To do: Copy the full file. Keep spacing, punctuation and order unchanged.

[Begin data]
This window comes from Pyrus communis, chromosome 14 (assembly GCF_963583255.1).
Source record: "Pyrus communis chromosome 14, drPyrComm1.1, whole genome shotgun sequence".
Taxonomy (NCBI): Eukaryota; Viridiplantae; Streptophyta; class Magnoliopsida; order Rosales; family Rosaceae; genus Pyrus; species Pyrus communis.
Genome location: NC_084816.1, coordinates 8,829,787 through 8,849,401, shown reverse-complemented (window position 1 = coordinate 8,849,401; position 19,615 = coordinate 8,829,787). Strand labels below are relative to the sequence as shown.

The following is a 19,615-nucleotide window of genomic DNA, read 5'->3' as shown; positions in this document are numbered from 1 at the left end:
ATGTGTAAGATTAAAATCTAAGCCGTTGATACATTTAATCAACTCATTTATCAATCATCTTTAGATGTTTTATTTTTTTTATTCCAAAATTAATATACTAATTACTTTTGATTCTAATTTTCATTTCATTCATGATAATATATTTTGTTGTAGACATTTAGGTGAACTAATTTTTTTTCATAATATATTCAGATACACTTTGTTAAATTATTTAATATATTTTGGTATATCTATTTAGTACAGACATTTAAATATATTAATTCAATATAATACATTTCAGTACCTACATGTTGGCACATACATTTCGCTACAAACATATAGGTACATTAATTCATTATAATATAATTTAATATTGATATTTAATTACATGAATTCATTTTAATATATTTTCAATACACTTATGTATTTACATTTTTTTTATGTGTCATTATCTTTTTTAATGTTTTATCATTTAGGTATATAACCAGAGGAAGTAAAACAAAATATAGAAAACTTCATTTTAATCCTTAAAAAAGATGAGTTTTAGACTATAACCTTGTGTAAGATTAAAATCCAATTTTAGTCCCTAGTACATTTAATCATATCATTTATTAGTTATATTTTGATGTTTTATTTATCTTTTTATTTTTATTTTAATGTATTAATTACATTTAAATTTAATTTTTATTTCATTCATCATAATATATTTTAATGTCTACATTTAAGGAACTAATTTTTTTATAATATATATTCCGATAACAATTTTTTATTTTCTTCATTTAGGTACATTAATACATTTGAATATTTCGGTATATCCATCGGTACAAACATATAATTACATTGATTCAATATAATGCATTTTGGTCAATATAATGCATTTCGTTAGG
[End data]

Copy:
This window comes from Pyrus communis, chromosome 14 (assembly GCF_963583255.1).
Source record: "Pyrus communis chromosome 14, drPyrComm1.1, whole genome shotgun sequence".
Taxonomy (NCBI): Eukaryota; Viridiplantae; Streptophyta; class Magnoliopsida; order Rosales; family Rosaceae; genus Pyrus; species Pyrus communis.
Genome location: NC_084816.1, coordinates 8,829,787 through 8,849,401, shown reverse-complemented (window position 1 = coordinate 8,849,401; position 19,615 = coordinate 8,829,787). Strand labels below are relative to the sequence as shown.

The following is a 19,615-nucleotide window of genomic DNA, read 5'->3' as shown; positions in this document are numbered from 1 at the left end:
ATGTGTAAGATTAAAATCTAAGCCGTTGATACATTTAATCAACTCATTTATCAATCATCTTTAGATGTTTTATTTTTTTTATTCCAAAATTAATATACTAATTACTTTTGATTCTAATTTTCATTTCATTCATGATAATATATTTTGTTGTAGACATTTAGGTGAACTAATTTTTTTTCATAATATATTCAGATACACTTTGTTAAATTATTTAATATATTTTGGTATATCTATTTAGTACAGACATTTAAATATATTAATTCAATATAATACATTTCAGTACCTACATGTTGGCACATACATTTCGCTACAAACATATAGGTACATTAATTCATTATAATATAATTTAATATTGATATTTAATTACATGAATTCATTTTAATATATTTTCAATACACTTATGTATTTACATTTTTTTTATGTGTCATTATCTTTTTTAATGTTTTATCATTTAGGTATATAACCAGAGGAAGTAAAACAAAATATAGAAAACTTCATTTTAATCCTTAAAAAAGATGAGTTTTAGACTATAACCTTGTGTAAGATTAAAATCCAATTTTAGTCCCTAGTACATTTAATCATATCATTTATTAGTTATATTTTGATGTTTTATTTATCTTTTTATTTTTATTTTAATGTATTAATTACATTTAAATTTAATTTTTATTTCATTCATCATAATATATTTTAATGTCTACATTTAAGGAACTAATTTTTTTATAATATATATTCCGATAACAATTTTTTATTTTCTTCATTTAGGTACATTAATACATTTGAATATTTCGGTATATCCATCGGTACAAACATATAATTACATTGATTCAATATAATGCATTTTGGTCAATATAATGCATTTCGTTAGG